MATHISEN: And on our radar for tomorrow, we`re going to get a measure of the health of the labor market when we see the weekly jobless claims numbers. We`ll also hear from Treasury Secretary Jack Lew in his first on the job interview. And Samsung expected to unveil its new Galaxy 4 phone. That is all tomorrow.

GHARIB: Well, spring officially begins one week from today -- the heart of the real estate spring selling season and a chance for many of us to plan some home repairs and lawn cleanups. The nation`s largest do-it- yourself chain, Home Depot (NYSE:HD), is getting ready too.

Brian Sullivan takes us to the company`s annual new product walk in Las Vegas to show us what companies are banking on this spring.


BRIAN SULLIVAN, NIGHTLY BUSINESS REPORT CORRESPONDENT (voiceover): The home improvement business is massive, with some estimates of how much consumers spent on their homes last year peaking as high as $300 billion. After years of sluggish growth, thanks in large part to a major housing downturn, that figure looks poised to go even higher.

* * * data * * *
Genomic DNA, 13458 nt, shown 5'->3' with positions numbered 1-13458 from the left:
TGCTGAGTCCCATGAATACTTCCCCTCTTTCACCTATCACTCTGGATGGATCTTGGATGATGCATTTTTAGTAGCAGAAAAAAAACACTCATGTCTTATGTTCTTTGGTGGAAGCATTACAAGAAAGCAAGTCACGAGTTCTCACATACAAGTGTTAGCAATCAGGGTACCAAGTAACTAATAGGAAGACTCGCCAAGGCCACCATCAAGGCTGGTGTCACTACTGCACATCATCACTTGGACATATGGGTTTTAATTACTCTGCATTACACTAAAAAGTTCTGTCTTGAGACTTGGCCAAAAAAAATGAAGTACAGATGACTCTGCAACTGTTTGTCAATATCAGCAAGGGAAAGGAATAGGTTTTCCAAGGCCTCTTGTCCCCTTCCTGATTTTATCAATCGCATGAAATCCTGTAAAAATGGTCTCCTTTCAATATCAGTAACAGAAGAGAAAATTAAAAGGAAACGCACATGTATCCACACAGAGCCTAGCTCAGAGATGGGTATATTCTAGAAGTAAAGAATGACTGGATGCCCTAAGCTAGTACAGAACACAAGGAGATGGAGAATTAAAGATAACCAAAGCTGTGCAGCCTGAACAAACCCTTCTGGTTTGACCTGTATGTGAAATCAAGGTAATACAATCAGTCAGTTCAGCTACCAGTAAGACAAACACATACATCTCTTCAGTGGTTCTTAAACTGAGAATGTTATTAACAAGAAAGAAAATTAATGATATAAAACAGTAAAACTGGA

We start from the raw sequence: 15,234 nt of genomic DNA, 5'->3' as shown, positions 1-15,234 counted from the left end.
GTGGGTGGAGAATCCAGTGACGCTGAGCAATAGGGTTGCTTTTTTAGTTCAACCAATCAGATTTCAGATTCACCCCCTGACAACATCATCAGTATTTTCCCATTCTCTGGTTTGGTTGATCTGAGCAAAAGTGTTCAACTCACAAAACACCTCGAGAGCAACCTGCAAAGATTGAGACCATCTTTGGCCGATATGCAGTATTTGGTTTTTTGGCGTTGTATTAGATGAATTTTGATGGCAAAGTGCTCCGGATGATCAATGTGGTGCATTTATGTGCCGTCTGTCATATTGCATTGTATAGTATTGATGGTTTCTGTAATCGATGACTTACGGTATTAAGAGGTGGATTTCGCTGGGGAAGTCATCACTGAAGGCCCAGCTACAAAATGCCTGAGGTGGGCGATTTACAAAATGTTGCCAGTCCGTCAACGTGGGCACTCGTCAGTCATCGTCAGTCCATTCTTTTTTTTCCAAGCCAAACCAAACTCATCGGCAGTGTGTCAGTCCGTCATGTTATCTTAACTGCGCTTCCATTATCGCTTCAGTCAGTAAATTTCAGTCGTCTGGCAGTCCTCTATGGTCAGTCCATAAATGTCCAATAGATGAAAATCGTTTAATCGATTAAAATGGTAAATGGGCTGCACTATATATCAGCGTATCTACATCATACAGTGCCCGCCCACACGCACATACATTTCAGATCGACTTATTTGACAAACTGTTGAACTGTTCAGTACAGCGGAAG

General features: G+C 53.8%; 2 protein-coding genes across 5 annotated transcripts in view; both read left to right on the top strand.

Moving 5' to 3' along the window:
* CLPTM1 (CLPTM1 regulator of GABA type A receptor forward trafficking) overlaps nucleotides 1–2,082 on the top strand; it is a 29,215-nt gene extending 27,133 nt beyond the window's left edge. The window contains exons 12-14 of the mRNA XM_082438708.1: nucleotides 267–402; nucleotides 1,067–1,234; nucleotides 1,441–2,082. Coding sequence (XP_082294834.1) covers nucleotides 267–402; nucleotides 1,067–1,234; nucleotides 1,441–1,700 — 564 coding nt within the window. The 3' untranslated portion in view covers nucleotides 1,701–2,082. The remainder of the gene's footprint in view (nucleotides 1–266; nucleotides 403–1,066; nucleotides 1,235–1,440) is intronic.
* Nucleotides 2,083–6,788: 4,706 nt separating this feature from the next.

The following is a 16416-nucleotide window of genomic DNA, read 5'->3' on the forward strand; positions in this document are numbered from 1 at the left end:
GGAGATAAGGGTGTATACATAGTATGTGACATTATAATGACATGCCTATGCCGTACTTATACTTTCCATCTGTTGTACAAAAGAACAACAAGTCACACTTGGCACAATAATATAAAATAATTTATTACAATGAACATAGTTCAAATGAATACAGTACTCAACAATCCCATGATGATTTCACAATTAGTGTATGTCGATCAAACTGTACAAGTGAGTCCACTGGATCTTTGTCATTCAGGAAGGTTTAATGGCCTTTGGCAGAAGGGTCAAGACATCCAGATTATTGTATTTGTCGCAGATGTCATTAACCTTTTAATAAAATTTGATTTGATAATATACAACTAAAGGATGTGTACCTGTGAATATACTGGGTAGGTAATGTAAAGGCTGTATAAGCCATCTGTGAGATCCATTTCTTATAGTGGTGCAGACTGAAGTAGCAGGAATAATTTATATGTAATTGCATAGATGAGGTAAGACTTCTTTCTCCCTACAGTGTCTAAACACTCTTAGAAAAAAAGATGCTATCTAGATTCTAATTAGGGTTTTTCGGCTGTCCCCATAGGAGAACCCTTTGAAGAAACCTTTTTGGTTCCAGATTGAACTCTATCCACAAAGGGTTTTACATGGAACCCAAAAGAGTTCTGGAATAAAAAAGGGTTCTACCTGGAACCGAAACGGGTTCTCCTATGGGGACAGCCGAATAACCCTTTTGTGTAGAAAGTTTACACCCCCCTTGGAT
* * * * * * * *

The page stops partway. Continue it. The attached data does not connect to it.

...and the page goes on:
Fitch Rating says home improvement spending will increase by another 4 percent this year and an industry group projects spending will balloon to nearly $345 billion over the next five.

So, what is driving all that growth?

FRANK BLAKE, HOME DEPOT CEO: Housing we think is getting better. You can see it in terms of household formation, housing turnover, new home starts. There are a lot of data that says housing is actually improving. So as home prices increase, they`re more likely to do projects in their house because they know they`re going to get the value out that they put in.

SULLIVAN: Home Depot (NYSE:HD) takes the job of getting all its employees ready for the spring season seriously.